Posted 1 year ago | by Ben Armstrong

Does Supply Matter? 3 Million Bitcoin May Answer the Question

Depending on when this article is being read, the 18 millionth Bitcoin (BTC) may have already been minted. The milestone has been making waves in the crypto community, and there are many questions about price and the future of the hard cap of 21 million BTC coming to the surface.

So far, the 18 millionth BTC hasn't done much to influence the price of the world's most valuable token. It is trading around $8,000, which is both high and low, depending on who you ask.

Some people may think that because it took just a decade to create nearly all the BTC that are allowed under the current architecture, the last 3 million will be coming in the next few years. In actuality, we will likely be waiting until the mid 22nd century to see that last BTC minted.

Bitcoin Supply is Growing

Despite the fact that BTC architecture will make it take a lot longer for the last 3 million BTC to be minted, many are weighing in on the eventual last BTC in existence.

Angela Walch, who is a research fellow at the University College London Centre for Blockchain Technologies, told media that:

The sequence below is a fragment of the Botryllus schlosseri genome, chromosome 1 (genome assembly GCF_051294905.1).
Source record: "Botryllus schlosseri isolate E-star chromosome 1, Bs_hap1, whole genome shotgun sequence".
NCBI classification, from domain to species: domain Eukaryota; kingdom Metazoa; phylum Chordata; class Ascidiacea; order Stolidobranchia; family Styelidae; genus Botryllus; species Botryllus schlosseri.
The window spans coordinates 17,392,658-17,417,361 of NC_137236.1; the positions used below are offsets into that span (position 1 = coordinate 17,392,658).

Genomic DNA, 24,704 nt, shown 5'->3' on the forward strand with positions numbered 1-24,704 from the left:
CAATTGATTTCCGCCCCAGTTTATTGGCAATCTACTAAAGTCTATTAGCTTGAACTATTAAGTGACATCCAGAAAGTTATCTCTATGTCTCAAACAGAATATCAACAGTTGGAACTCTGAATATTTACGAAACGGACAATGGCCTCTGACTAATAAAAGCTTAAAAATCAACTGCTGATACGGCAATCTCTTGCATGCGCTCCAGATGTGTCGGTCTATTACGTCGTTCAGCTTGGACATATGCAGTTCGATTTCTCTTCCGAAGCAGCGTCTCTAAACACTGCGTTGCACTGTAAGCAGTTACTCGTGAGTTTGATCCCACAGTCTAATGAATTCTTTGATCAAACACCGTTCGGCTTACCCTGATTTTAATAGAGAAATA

“All of your assumptions about incentives, risk and value go out the window...please take the blinders off and stop assuming that everything will still work well once everything goes to a pure transaction-fees system as opposed to block (subsidy).”

Ms. Walch is of course referring to the fact that BTC miners are paid to operate the network via newly created BTC tokens. Once the last BTC is minted, the idea is that there will be no incentive to operate the BTC blockchain.

In 100+ years...

Does Supply Matter?

Bitcoin is often compared to gold, which has a relatively fixed supply.

Most of the gold that can be mined at current prices has already been pulled out of the ground, though China, Russia, Australia, and the USA still manage to mine a chunk of the yellow metal every year.

The question that comes up is one of price, and its relationship with supply.

One look at how gold supply rises steadily over time when compared to its price which moves around violently should be enough to show that demand matters a whole lot more than supply, at least as it concerns price, which will probably hold true for BTC as well.

New Money for the Digital Age

Paul Brody, the global innovation leader for audit firm Ernst & Young, seems to understand what really matters.

To wit:

“If bitcoin were to become a substantial part of the global monetary system, we would need to address (the hard supply cap) because a lot of economists agree deflationary systems are not necessarily the best thing.”

The real question is why Mr. Brody is taking on that position, as it likely has something to do with Modern Monetary Theory (MMT), and central banking.

'Deflationary Systems' are almost universally hated by modern economists, largely because they are nearly impossible to reconcile with the banking system that has grown out of the fiat currency era that began in 1971.